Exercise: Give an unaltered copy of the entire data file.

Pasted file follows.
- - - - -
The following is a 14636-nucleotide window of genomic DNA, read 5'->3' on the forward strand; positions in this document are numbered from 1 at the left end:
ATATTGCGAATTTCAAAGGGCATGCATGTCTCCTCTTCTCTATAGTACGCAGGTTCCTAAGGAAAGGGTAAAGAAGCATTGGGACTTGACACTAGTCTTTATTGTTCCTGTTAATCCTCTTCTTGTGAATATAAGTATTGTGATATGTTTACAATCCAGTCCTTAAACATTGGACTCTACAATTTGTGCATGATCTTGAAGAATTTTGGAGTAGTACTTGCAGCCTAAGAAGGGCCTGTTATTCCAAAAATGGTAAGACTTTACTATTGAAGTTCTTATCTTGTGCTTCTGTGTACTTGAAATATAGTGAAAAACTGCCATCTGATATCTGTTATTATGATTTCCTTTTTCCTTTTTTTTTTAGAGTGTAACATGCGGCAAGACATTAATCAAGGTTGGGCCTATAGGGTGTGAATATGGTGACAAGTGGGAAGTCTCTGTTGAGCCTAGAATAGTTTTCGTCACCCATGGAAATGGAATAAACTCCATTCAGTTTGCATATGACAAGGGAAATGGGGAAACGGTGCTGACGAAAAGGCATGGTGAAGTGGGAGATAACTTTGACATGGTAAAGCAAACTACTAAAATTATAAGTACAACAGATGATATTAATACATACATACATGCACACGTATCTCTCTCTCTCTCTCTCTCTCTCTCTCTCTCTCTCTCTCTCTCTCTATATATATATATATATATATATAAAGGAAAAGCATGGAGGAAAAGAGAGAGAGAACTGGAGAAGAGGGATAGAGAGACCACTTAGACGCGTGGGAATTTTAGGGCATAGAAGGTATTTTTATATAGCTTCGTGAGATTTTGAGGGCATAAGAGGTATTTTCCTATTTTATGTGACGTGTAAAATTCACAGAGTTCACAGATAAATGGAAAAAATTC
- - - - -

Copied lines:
The following is a 14636-nucleotide window of genomic DNA, read 5'->3' on the forward strand; positions in this document are numbered from 1 at the left end:
ATATTGCGAATTTCAAAGGGCATGCATGTCTCCTCTTCTCTATAGTACGCAGGTTCCTAAGGAAAGGGTAAAGAAGCATTGGGACTTGACACTAGTCTTTATTGTTCCTGTTAATCCTCTTCTTGTGAATATAAGTATTGTGATATGTTTACAATCCAGTCCTTAAACATTGGACTCTACAATTTGTGCATGATCTTGAAGAATTTTGGAGTAGTACTTGCAGCCTAAGAAGGGCCTGTTATTCCAAAAATGGTAAGACTTTACTATTGAAGTTCTTATCTTGTGCTTCTGTGTACTTGAAATATAGTGAAAAACTGCCATCTGATATCTGTTATTATGATTTCCTTTTTCCTTTTTTTTTTAGAGTGTAACATGCGGCAAGACATTAATCAAGGTTGGGCCTATAGGGTGTGAATATGGTGACAAGTGGGAAGTCTCTGTTGAGCCTAGAATAGTTTTCGTCACCCATGGAAATGGAATAAACTCCATTCAGTTTGCATATGACAAGGGAAATGGGGAAACGGTGCTGACGAAAAGGCATGGTGAAGTGGGAGATAACTTTGACATGGTAAAGCAAACTACTAAAATTATAAGTACAACAGATGATATTAATACATACATACATGCACACGTATCTCTCTCTCTCTCTCTCTCTCTCTCTCTCTCTCTCTCTCTCTCTCTATATATATATATATATATATATAAAGGAAAAGCATGGAGGAAAAGAGAGAGAGAACTGGAGAAGAGGGATAGAGAGACCACTTAGACGCGTGGGAATTTTAGGGCATAGAAGGTATTTTTATATAGCTTCGTGAGATTTTGAGGGCATAAGAGGTATTTTCCTATTTTATGTGACGTGTAAAATTCACAGAGTTCACAGATAAATGGAAAAAATTC